For supplication is an act of one who is far from contemning; and when he that hath done an injury appears submissive, he thereby removes all suspicion of contempt. But he that is moved to anger must not expect or wait for such a submission, but must rather take to himself the saying of Diogenes, who, when one said to him, They deride thee, O Diogenes, made answer, But I am not derided; and he must not think himself contemned, but rather himself contemn that man that offends him, as one acting out of weakness or error, rashness or carelessness, rudeness or dotage, or childishness. But, above all, we must bear with our servants and friends herein; for surely they do not despise us as being impotent or slothful, but they think less of us by reason of our very moderation or good-will towards them, some because we are gentle, others because we are loving towards them. But now, alas! out of a surmise that we are contemned, we not only become exasperated against our wives, our servants, and friends, but we oftentimes fall out also with drunken innkeepers, and mariners and ostlers, and all out of a suspicion that they despise us. Yea, we quarrel with dogs because they bark at us, and asses if they chance to rush against us; like him who was going to beat a driver of asses, but when the latter cried out, I am an Athenian, fell to beating the ass, saying, Thou surely art not an Athenian too, and so accosted him with many a bastinado.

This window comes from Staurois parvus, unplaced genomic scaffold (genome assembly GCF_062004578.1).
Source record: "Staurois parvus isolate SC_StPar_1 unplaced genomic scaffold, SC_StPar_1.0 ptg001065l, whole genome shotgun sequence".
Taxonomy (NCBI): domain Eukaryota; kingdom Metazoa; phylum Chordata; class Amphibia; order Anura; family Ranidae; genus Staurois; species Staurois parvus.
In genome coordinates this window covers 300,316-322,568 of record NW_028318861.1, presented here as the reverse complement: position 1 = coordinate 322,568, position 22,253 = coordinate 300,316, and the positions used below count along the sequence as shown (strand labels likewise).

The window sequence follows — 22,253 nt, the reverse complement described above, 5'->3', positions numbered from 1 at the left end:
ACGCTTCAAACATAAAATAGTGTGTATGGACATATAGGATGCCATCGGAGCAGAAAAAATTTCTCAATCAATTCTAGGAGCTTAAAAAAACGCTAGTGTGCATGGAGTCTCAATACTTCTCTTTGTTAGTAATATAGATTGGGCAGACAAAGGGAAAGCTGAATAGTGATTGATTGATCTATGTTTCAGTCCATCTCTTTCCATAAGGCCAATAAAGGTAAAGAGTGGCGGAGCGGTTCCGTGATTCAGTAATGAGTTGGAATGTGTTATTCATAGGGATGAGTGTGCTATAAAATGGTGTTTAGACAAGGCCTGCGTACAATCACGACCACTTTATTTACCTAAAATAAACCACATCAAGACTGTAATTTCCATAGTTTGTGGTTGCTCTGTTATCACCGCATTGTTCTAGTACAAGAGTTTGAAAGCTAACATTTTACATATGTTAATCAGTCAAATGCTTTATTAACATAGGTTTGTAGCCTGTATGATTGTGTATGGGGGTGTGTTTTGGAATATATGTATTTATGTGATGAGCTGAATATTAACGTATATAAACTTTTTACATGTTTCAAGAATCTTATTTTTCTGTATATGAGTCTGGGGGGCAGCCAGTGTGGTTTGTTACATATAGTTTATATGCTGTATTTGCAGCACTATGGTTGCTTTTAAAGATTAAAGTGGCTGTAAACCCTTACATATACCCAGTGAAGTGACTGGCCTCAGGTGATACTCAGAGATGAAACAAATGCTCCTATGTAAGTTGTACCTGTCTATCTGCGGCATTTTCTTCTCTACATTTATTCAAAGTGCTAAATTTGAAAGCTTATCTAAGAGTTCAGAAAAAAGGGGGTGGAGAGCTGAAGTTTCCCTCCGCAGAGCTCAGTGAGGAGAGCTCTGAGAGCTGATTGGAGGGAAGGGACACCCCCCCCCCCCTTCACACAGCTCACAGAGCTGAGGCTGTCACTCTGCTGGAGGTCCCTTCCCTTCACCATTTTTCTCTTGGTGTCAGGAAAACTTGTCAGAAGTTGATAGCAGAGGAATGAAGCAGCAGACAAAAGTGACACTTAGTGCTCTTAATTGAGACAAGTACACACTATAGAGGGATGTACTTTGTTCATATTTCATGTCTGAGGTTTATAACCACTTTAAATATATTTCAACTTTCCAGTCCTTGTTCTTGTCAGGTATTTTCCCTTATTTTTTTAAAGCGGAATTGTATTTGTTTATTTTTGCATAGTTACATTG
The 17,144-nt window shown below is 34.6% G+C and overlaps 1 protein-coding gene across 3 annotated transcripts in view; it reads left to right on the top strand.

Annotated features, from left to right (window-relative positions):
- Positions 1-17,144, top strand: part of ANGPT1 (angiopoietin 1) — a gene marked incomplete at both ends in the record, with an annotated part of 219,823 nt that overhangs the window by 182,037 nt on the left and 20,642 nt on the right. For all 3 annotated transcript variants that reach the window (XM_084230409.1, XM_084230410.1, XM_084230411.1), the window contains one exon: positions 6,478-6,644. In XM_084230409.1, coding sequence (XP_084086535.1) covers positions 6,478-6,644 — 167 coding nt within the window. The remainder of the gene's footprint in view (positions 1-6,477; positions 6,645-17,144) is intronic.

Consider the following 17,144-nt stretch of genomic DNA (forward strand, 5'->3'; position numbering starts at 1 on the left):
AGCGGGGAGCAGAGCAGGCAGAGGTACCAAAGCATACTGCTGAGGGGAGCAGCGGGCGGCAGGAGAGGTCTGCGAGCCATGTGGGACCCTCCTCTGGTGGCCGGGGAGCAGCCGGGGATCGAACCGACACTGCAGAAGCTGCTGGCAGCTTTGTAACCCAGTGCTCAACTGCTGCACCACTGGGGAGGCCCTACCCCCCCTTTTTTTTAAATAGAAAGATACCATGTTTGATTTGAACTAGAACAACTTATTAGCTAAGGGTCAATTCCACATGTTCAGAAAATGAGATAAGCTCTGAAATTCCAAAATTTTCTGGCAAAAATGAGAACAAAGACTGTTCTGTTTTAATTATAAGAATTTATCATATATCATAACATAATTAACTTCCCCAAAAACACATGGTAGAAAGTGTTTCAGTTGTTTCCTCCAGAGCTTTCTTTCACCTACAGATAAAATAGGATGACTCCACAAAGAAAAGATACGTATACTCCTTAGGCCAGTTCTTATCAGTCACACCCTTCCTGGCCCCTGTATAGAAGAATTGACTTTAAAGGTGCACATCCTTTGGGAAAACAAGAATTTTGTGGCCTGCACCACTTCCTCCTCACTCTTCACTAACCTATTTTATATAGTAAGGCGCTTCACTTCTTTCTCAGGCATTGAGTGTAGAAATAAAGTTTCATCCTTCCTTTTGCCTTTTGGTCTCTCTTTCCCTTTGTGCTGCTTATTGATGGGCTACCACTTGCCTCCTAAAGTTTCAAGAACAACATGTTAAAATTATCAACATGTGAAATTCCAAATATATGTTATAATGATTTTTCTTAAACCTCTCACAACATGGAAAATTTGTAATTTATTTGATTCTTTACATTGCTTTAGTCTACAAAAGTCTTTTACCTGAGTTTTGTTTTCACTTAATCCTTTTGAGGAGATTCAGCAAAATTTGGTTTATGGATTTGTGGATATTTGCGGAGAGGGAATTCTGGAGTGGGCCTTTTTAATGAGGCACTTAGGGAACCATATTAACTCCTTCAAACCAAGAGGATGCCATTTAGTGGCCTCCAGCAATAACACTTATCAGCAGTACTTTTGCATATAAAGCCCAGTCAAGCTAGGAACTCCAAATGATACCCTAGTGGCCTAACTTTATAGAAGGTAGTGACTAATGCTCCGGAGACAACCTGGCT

Source: Plutarch’s Morals. Translated from the Greek by Several Hands. Corrected and Revised by William W. Goodwin, with an Introduction by Ralph Waldo Emerson. 5 Volumes. (Boston: Little, Brown, and Co., 1878).